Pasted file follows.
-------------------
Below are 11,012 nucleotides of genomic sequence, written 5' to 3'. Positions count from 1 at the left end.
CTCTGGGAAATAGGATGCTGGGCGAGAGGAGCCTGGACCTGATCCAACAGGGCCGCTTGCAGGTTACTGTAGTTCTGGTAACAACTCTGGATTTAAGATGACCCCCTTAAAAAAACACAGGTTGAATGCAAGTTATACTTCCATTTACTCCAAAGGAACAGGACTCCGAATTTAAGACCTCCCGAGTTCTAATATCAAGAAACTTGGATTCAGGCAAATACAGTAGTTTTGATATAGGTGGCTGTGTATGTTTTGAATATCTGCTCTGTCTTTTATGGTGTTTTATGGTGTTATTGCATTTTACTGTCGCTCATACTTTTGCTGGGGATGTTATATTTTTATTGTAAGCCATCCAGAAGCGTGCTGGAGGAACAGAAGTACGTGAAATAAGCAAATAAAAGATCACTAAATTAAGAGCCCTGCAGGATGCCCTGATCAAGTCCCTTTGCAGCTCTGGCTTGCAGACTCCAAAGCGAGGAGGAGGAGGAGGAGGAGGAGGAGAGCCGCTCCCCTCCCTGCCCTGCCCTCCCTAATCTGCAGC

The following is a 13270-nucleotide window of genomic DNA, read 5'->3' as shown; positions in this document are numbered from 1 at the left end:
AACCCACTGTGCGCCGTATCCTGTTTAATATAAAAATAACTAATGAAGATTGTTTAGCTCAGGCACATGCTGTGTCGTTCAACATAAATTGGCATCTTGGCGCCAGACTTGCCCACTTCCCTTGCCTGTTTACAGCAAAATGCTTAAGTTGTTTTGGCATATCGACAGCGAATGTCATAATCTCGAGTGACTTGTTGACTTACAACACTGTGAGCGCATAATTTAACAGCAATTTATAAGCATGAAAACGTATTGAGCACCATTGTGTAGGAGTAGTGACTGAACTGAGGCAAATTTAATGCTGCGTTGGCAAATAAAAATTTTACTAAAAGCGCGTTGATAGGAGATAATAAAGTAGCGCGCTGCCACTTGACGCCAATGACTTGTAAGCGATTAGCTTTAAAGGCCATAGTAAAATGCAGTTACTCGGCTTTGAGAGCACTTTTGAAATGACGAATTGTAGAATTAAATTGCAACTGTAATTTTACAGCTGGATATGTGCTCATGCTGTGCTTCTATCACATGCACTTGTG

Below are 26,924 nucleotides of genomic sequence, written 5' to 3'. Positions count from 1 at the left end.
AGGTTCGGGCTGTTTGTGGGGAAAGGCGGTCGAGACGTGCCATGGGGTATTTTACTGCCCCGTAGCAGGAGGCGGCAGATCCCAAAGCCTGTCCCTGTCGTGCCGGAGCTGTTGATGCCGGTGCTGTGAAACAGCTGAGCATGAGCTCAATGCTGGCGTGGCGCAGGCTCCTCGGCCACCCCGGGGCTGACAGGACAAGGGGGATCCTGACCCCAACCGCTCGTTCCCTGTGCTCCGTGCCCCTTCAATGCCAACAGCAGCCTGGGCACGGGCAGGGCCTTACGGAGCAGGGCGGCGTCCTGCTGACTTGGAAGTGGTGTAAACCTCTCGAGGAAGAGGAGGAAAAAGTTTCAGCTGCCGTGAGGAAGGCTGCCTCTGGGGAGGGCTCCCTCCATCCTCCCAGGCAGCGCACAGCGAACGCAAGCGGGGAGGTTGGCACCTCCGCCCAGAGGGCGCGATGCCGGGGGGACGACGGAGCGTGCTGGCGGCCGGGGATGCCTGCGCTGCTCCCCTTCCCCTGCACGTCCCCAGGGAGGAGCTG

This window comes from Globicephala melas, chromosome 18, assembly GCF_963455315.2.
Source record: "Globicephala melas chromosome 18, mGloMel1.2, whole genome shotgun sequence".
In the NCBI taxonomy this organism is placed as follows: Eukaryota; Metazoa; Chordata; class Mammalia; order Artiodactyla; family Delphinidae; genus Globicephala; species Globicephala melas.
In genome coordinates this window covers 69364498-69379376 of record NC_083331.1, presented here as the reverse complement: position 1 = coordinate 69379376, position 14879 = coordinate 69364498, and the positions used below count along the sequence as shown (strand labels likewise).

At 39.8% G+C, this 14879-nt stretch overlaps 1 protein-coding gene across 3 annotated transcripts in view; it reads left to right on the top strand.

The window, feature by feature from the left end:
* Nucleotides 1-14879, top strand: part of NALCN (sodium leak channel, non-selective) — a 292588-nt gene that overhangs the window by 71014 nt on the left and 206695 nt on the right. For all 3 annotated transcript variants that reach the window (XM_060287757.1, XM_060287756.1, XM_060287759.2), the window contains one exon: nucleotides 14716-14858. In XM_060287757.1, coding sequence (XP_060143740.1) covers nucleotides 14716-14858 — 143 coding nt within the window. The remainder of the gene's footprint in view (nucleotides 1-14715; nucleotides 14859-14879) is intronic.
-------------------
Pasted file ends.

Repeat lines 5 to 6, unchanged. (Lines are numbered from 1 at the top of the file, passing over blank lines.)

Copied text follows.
Below are 26,924 nucleotides of genomic sequence, written 5' to 3'. Positions count from 1 at the left end.
AGGTTCGGGCTGTTTGTGGGGAAAGGCGGTCGAGACGTGCCATGGGGTATTTTACTGCCCCGTAGCAGGAGGCGGCAGATCCCAAAGCCTGTCCCTGTCGTGCCGGAGCTGTTGATGCCGGTGCTGTGAAACAGCTGAGCATGAGCTCAATGCTGGCGTGGCGCAGGCTCCTCGGCCACCCCGGGGCTGACAGGACAAGGGGGATCCTGACCCCAACCGCTCGTTCCCTGTGCTCCGTGCCCCTTCAATGCCAACAGCAGCCTGGGCACGGGCAGGGCCTTACGGAGCAGGGCGGCGTCCTGCTGACTTGGAAGTGGTGTAAACCTCTCGAGGAAGAGGAGGAAAAAGTTTCAGCTGCCGTGAGGAAGGCTGCCTCTGGGGAGGGCTCCCTCCATCCTCCCAGGCAGCGCACAGCGAACGCAAGCGGGGAGGTTGGCACCTCCGCCCAGAGGGCGCGATGCCGGGGGGACGACGGAGCGTGCTGGCGGCCGGGGATGCCTGCGCTGCTCCCCTTCCCCTGCACGTCCCCAGGGAGGAGCTG